The Russians, however, made all their rangefinder lenses both for the Kiev (= Contax) as well as M39 mount.
The Jupiter-9 85mm f/2
First of all: As you already might know, I’m not exactly a technical lens reviewer. I don’t measure any things. I only take pics, do some random pixel peeping at maximum and then write about my personal, subjective findings.
However, the Jupiter-9 has been more professionally reviewed on a Sony A7 II by the guys from phillipreeve.net – so if you’re interested in this lens, my suggestion is to read their review and also see some full-size samples there!
Okay. Now to the lens. As you read above, Zeiss developed the Sonnar 85mm f/2 lens for their Contax rangefinder system in the 1930s. Lens elements weren’t coated back then, so for this 85mm – as well as for their 50mm lenses – they came up with a unique design where the seven elements were grouped as 1–3–3. The individual elements in both 3-lens groups were cemented together in an effort to reduce the air-glass surfaces as those, when using uncoated glass, always reduced contrast and also light transmission. This exact lens design is what is called a “Sonnar”. Read more about it here on pencilofrays.com.
As has been told many times already, after Second World War, the Russians transferred much of the Zeiss equipment, designs and knowledge to their country. And after several prototypes and pre-production units, the Jupiter-9 85mm f/2 entered mass production in 1951, using the very same Sonnar formula, even though the radii of the individual lens elements have been altered due to the use of domestic glass types. (Every glass type has its own special characteristics, and lens designs have to take those precisely into account.)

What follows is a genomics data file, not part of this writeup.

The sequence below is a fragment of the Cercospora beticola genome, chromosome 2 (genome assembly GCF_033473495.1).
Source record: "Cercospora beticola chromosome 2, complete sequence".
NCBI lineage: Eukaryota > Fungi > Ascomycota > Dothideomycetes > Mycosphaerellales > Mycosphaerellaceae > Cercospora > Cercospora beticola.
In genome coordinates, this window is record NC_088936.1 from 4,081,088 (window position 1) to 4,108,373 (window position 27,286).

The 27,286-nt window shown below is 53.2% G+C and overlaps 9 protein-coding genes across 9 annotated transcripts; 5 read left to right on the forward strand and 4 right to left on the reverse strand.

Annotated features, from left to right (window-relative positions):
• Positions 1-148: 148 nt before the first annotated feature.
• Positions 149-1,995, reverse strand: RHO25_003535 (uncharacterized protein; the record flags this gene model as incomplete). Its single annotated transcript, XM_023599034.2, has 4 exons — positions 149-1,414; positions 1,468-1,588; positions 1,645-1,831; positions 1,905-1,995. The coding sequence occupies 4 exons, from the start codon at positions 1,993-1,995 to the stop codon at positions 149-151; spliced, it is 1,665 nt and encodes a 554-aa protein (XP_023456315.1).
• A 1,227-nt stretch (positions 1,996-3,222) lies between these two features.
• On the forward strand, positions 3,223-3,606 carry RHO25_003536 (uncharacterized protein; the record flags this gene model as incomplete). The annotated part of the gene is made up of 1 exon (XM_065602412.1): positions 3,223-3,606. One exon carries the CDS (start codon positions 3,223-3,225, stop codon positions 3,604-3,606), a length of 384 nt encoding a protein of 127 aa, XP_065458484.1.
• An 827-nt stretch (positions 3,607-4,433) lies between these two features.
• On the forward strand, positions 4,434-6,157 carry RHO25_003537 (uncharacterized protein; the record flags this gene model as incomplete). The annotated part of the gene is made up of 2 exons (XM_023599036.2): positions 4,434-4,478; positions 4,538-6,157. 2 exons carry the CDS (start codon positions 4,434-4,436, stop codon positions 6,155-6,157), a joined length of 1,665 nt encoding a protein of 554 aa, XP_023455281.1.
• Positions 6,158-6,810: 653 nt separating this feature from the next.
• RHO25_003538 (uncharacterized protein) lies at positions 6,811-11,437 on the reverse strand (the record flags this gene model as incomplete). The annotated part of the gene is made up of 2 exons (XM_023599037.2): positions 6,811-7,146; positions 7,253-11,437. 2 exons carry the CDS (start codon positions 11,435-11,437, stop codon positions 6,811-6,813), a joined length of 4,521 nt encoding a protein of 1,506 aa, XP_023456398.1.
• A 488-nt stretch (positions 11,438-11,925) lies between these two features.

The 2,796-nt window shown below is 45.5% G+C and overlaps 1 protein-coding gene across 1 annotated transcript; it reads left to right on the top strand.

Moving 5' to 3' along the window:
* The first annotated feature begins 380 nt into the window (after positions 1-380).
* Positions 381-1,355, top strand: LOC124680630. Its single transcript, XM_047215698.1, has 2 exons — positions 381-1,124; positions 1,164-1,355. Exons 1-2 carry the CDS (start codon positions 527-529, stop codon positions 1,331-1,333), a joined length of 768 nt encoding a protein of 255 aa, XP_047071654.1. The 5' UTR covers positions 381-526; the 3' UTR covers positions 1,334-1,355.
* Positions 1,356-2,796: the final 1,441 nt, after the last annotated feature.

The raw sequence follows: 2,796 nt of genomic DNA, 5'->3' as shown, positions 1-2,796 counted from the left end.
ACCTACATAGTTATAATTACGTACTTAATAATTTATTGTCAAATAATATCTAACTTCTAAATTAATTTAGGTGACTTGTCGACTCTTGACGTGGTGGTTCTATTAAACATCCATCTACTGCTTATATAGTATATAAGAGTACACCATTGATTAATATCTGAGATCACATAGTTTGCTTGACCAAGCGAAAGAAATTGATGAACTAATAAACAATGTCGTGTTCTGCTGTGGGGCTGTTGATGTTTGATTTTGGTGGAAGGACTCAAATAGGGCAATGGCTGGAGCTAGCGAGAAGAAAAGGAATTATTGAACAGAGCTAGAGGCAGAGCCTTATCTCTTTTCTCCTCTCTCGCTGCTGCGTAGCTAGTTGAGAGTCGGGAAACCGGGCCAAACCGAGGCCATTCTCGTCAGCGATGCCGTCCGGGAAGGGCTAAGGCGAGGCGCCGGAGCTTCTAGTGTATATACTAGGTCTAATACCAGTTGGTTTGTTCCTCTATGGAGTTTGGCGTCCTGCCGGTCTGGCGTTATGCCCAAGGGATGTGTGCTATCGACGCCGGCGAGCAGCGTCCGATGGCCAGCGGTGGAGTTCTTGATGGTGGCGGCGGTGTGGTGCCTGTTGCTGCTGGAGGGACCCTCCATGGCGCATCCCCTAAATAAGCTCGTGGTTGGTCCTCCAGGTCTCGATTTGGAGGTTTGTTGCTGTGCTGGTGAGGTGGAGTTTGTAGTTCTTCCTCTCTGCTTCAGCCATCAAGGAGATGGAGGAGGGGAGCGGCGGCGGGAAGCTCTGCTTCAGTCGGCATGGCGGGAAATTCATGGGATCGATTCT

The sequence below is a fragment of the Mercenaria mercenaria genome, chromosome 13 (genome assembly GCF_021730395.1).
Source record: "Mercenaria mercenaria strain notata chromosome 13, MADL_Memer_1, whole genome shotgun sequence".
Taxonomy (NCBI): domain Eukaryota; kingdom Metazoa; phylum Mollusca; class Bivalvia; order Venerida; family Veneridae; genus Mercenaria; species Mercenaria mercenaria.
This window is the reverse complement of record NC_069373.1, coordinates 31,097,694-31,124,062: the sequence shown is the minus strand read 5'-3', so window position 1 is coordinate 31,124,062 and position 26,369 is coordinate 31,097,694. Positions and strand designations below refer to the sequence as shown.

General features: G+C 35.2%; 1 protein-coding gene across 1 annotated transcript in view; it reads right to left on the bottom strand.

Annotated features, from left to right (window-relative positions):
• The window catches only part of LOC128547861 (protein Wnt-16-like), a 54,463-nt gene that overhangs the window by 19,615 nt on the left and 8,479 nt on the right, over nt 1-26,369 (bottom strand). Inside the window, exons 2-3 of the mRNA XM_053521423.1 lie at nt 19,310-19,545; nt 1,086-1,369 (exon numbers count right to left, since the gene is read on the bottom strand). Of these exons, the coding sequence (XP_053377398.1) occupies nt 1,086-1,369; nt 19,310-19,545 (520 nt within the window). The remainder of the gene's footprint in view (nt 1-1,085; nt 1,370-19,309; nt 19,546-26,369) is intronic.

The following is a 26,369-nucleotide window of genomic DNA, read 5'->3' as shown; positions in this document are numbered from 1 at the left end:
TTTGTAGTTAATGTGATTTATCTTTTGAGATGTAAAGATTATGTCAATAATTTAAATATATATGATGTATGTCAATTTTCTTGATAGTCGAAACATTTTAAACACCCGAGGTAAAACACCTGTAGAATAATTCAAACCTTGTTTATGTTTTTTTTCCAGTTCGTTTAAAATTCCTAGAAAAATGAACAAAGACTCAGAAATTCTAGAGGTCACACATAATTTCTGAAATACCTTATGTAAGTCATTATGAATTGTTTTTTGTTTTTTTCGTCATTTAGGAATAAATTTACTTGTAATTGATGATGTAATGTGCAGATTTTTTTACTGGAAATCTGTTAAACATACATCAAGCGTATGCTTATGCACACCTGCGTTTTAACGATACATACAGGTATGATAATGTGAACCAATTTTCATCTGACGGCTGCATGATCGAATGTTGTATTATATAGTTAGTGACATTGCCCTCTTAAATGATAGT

Two different lens barrels, four different mount options
Basically, there were two different variants of the Jupiter-9. The glass was the same, but the barrels were distinctively different: One was made for rangefinder cameras, and the second, shorter lens barrel for SLR cameras with their bulky mirror boxes. The rangefinder lenses were made for Kiev (Contax bayonet) and M39 cameras; the SLR cameras had a M39 thread mount and later the well-known M42 thread mount. Note that the rangefinder M39 and SLR M39 lenses still have very different flange distances.
If you have a DSLR, you can only use the M39 or M42 SLR-style Jupiter-9’s. (You need a small adapter thread to go from M42 to M39, that’s no big deal.) If you have a mirrorless camera, you can adapt all four lenses – but note that it’s somewhat harder to source a Contax/Kiev adapter than the others. Last but not least, you can off course also use the rangefinder versions of the Jupiter-9 on any rangefinder camera, including the digital Leica M9 or M10. However, please note that there seem to be some issues with focusing accuracy.
Both rangefinder and SLR barrel variants of the Jupiter-9 were made for decades, so there’s been a lot of small design changes during the long production runs. During the 1960s, LZOS started to switch from their old bright aluminum finish to black enamel, later black anodised finishes. My lens already has the black anodised finish.
Also, the coatings were changed a couple of times during production. Let’s just say the Russian coatings are never really that good, and the age and wear of the lenses when you source them today off ebay surely doesn’t help that either.
There’s a lot of discussion as to which versions perform the best. In general, the consensus seems to be that the earliest models, made in the 1950s and maybe early 1960s, have a somewhat higher build quality. On the other hand, they are also the oldest by now, and that might bring other issues to the table. That’s why I went for a newer lens that looked like it wasn’t used too hard in its life. I can’t really comment if my lens is better or worse than others, but from what I’ve gathered on the net, it seems to perform just like any Jupiter-9 should perform.
Prices? In late 2019, you can source a lens like this for around 100–150 Euros in Germany. In general, the age or variant doesn’t seem to affect prices too much. When I was shopping around, I found that buying a set with a matching Zorki camera was actually cheaper than shopping for a lens alone. Go figure …
Images taken with the Jupiter-9